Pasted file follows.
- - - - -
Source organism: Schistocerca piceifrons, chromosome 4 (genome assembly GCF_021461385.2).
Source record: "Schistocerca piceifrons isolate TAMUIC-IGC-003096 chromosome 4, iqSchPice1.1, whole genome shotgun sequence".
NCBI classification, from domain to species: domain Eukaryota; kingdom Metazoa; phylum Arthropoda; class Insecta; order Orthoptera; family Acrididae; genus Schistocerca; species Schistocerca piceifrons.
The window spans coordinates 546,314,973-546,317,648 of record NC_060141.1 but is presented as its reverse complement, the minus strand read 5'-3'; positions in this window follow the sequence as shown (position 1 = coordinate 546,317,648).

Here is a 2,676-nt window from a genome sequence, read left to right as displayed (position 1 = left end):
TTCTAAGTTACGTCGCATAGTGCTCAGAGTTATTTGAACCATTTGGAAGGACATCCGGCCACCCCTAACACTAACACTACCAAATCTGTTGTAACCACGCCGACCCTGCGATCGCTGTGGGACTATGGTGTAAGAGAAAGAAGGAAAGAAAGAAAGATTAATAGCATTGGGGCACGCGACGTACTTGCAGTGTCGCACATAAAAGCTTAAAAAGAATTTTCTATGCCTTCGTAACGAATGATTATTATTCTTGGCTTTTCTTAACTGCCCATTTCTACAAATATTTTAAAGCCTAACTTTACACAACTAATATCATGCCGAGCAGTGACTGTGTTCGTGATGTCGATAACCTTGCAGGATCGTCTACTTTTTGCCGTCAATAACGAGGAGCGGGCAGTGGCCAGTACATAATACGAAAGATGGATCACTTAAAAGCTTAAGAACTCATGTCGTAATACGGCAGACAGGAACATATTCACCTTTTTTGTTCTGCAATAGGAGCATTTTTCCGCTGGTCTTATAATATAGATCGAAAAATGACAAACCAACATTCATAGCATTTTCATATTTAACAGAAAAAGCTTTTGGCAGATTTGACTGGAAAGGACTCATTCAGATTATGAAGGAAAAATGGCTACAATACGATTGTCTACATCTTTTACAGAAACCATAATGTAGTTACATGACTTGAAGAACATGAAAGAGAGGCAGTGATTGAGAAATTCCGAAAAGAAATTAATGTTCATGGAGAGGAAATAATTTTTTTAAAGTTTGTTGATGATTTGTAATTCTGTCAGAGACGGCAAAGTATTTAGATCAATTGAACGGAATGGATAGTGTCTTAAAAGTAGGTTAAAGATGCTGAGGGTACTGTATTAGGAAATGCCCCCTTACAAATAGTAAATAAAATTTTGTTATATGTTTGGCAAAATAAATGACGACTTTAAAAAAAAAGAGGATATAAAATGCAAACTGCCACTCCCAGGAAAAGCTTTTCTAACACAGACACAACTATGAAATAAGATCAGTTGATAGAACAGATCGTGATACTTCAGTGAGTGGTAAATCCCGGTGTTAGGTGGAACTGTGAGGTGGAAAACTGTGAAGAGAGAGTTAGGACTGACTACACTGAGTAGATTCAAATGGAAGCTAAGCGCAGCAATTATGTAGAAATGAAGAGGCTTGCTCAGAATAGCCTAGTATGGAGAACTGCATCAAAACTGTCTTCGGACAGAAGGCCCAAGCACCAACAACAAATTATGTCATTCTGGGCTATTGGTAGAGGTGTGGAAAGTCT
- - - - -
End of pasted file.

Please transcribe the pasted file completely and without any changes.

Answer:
Source organism: Schistocerca piceifrons, chromosome 4 (genome assembly GCF_021461385.2).
Source record: "Schistocerca piceifrons isolate TAMUIC-IGC-003096 chromosome 4, iqSchPice1.1, whole genome shotgun sequence".
NCBI classification, from domain to species: domain Eukaryota; kingdom Metazoa; phylum Arthropoda; class Insecta; order Orthoptera; family Acrididae; genus Schistocerca; species Schistocerca piceifrons.
The window spans coordinates 546,314,973-546,317,648 of record NC_060141.1 but is presented as its reverse complement, the minus strand read 5'-3'; positions in this window follow the sequence as shown (position 1 = coordinate 546,317,648).

Here is a 2,676-nt window from a genome sequence, read left to right as displayed (position 1 = left end):
TTCTAAGTTACGTCGCATAGTGCTCAGAGTTATTTGAACCATTTGGAAGGACATCCGGCCACCCCTAACACTAACACTACCAAATCTGTTGTAACCACGCCGACCCTGCGATCGCTGTGGGACTATGGTGTAAGAGAAAGAAGGAAAGAAAGAAAGATTAATAGCATTGGGGCACGCGACGTACTTGCAGTGTCGCACATAAAAGCTTAAAAAGAATTTTCTATGCCTTCGTAACGAATGATTATTATTCTTGGCTTTTCTTAACTGCCCATTTCTACAAATATTTTAAAGCCTAACTTTACACAACTAATATCATGCCGAGCAGTGACTGTGTTCGTGATGTCGATAACCTTGCAGGATCGTCTACTTTTTGCCGTCAATAACGAGGAGCGGGCAGTGGCCAGTACATAATACGAAAGATGGATCACTTAAAAGCTTAAGAACTCATGTCGTAATACGGCAGACAGGAACATATTCACCTTTTTTGTTCTGCAATAGGAGCATTTTTCCGCTGGTCTTATAATATAGATCGAAAAATGACAAACCAACATTCATAGCATTTTCATATTTAACAGAAAAAGCTTTTGGCAGATTTGACTGGAAAGGACTCATTCAGATTATGAAGGAAAAATGGCTACAATACGATTGTCTACATCTTTTACAGAAACCATAATGTAGTTACATGACTTGAAGAACATGAAAGAGAGGCAGTGATTGAGAAATTCCGAAAAGAAATTAATGTTCATGGAGAGGAAATAATTTTTTTAAAGTTTGTTGATGATTTGTAATTCTGTCAGAGACGGCAAAGTATTTAGATCAATTGAACGGAATGGATAGTGTCTTAAAAGTAGGTTAAAGATGCTGAGGGTACTGTATTAGGAAATGCCCCCTTACAAATAGTAAATAAAATTTTGTTATATGTTTGGCAAAATAAATGACGACTTTAAAAAAAAAGAGGATATAAAATGCAAACTGCCACTCCCAGGAAAAGCTTTTCTAACACAGACACAACTATGAAATAAGATCAGTTGATAGAACAGATCGTGATACTTCAGTGAGTGGTAAATCCCGGTGTTAGGTGGAACTGTGAGGTGGAAAACTGTGAAGAGAGAGTTAGGACTGACTACACTGAGTAGATTCAAATGGAAGCTAAGCGCAGCAATTATGTAGAAATGAAGAGGCTTGCTCAGAATAGCCTAGTATGGAGAACTGCATCAAAACTGTCTTCGGACAGAAGGCCCAAGCACCAACAACAAATTATGTCATTCTGGGCTATTGGTAGAGGTGTGGAAAGTCT